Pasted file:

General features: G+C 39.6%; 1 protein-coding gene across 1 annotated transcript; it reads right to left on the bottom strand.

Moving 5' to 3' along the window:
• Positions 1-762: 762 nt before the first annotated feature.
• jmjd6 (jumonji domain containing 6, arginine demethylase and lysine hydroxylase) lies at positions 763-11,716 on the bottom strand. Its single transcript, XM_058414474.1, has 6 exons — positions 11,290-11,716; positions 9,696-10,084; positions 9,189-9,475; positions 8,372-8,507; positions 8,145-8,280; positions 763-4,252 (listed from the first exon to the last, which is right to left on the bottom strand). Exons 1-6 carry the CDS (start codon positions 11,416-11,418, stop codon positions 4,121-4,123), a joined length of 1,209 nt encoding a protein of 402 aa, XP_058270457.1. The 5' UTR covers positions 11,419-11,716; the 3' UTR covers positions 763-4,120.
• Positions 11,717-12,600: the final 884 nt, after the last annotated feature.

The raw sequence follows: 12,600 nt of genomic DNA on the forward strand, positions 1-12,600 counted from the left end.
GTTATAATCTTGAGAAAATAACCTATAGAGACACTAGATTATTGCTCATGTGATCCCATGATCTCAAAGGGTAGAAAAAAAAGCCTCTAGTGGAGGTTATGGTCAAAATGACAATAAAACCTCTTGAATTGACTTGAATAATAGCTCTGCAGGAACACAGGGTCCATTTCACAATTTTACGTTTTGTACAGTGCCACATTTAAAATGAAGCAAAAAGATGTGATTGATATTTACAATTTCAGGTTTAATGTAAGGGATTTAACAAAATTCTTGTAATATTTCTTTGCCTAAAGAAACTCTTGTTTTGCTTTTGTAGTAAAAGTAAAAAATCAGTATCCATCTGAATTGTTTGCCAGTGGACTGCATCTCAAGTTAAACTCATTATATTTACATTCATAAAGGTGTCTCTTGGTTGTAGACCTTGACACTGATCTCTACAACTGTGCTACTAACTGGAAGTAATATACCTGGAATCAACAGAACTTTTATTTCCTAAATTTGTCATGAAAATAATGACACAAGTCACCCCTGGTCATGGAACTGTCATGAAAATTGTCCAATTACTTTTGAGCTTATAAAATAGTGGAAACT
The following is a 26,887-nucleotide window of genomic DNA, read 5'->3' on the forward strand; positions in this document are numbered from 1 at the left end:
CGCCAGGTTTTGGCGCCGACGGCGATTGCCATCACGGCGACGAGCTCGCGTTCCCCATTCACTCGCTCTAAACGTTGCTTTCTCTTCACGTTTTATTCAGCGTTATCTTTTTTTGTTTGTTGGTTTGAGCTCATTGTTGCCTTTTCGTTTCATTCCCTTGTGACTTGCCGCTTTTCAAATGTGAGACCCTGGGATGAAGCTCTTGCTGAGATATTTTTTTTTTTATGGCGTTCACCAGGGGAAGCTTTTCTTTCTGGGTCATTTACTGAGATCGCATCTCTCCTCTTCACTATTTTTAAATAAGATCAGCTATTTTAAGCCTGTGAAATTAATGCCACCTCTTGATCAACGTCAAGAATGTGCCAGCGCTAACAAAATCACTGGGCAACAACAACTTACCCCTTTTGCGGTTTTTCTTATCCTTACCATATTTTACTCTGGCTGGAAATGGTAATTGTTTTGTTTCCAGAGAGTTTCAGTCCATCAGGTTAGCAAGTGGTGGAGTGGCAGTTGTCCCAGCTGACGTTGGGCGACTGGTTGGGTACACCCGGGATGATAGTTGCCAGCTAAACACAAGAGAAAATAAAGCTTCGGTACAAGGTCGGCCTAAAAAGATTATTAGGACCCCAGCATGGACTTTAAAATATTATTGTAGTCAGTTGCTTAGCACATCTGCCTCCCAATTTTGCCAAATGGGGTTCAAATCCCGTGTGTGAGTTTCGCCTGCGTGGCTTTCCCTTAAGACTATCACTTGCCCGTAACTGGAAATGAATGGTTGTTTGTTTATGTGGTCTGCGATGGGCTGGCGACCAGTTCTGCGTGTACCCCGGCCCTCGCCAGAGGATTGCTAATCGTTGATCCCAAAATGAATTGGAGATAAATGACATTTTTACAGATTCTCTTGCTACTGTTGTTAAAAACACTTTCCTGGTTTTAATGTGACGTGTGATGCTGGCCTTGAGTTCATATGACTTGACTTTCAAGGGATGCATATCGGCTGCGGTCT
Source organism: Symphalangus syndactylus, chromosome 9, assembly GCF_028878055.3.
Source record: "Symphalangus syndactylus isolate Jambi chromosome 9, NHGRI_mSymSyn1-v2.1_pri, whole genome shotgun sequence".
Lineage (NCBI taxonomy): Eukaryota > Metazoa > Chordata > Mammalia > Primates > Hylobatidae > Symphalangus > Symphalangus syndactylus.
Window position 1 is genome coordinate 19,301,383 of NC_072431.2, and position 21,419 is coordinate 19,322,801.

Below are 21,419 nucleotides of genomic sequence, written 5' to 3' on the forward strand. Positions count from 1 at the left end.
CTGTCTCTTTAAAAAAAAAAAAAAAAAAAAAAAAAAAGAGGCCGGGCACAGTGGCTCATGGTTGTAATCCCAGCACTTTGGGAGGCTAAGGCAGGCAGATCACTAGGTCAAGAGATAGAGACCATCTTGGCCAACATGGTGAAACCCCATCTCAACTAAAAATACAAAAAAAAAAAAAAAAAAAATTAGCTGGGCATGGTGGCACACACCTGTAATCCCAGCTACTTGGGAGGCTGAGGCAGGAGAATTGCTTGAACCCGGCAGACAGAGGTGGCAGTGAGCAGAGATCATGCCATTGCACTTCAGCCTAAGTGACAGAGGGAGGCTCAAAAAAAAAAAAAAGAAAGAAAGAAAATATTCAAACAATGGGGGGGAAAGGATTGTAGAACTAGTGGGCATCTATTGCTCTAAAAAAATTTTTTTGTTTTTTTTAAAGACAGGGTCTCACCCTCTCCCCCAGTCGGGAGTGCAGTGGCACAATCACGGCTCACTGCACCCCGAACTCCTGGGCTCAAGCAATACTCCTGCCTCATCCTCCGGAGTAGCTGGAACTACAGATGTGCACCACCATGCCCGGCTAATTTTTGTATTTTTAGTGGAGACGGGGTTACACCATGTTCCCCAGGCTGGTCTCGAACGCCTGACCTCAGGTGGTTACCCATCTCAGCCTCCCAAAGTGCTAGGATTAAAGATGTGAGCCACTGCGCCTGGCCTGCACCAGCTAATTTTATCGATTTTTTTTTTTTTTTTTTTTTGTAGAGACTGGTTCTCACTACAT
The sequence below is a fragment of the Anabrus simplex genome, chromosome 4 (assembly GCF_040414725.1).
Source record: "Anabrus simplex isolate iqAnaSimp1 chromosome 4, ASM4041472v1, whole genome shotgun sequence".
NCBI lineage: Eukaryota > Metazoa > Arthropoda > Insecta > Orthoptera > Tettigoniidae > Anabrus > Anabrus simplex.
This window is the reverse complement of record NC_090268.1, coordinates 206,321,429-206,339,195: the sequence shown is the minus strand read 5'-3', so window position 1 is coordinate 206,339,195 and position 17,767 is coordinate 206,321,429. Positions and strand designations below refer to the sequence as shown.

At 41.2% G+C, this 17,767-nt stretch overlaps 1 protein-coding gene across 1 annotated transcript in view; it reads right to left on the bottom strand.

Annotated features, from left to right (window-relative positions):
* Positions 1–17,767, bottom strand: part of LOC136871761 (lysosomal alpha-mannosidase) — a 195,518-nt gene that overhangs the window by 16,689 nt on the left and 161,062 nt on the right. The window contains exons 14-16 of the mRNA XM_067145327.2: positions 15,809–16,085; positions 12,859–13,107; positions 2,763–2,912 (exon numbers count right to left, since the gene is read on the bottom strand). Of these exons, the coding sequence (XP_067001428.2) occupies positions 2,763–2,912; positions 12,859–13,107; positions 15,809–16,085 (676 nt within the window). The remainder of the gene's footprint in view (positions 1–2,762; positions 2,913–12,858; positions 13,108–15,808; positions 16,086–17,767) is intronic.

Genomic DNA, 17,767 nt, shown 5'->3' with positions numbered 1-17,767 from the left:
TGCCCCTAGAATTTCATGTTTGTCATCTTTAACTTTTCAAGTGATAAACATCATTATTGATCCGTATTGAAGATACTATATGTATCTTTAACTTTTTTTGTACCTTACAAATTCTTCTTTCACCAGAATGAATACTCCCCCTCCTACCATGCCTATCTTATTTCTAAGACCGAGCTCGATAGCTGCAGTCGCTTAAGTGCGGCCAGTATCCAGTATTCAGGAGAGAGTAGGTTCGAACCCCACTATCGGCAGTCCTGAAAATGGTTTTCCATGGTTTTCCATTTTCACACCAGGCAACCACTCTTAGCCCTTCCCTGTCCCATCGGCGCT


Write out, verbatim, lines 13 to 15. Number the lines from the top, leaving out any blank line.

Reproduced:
Window position 1 is genome coordinate 19,301,383 of NC_072431.2, and position 21,419 is coordinate 19,322,801.

Below are 21,419 nucleotides of genomic sequence, written 5' to 3' on the forward strand. Positions count from 1 at the left end.
CTGTCTCTTTAAAAAAAAAAAAAAAAAAAAAAAAAAAGAGGCCGGGCACAGTGGCTCATGGTTGTAATCCCAGCACTTTGGGAGGCTAAGGCAGGCAGATCACTAGGTCAAGAGATAGAGACCATCTTGGCCAACATGGTGAAACCCCATCTCAACTAAAAATACAAAAAAAAAAAAAAAAAAAATTAGCTGGGCATGGTGGCACACACCTGTAATCCCAGCTACTTGGGAGGCTGAGGCAGGAGAATTGCTTGAACCCGGCAGACAGAGGTGGCAGTGAGCAGAGATCATGCCATTGCACTTCAGCCTAAGTGACAGAGGGAGGCTCAAAAAAAAAAAAAAGAAAGAAAGAAAATATTCAAACAATGGGGGGGAAAGGATTGTAGAACTAGTGGGCATCTATTGCTCTAAAAAAATTTTTTTGTTTTTTTTAAAGACAGGGTCTCACCCTCTCCCCCAGTCGGGAGTGCAGTGGCACAATCACGGCTCACTGCACCCCGAACTCCTGGGCTCAAGCAATACTCCTGCCTCATCCTCCGGAGTAGCTGGAACTACAGATGTGCACCACCATGCCCGGCTAATTTTTGTATTTTTAGTGGAGACGGGGTTACACCATGTTCCCCAGGCTGGTCTCGAACGCCTGACCTCAGGTGGTTACCCATCTCAGCCTCCCAAAGTGCTAGGATTAAAGATGTGAGCCACTGCGCCTGGCCTGCACCAGCTAATTTTATCGATTTTTTTTTTTTTTTTTTTTTGTAGAGACTGGTTCTCACTACAT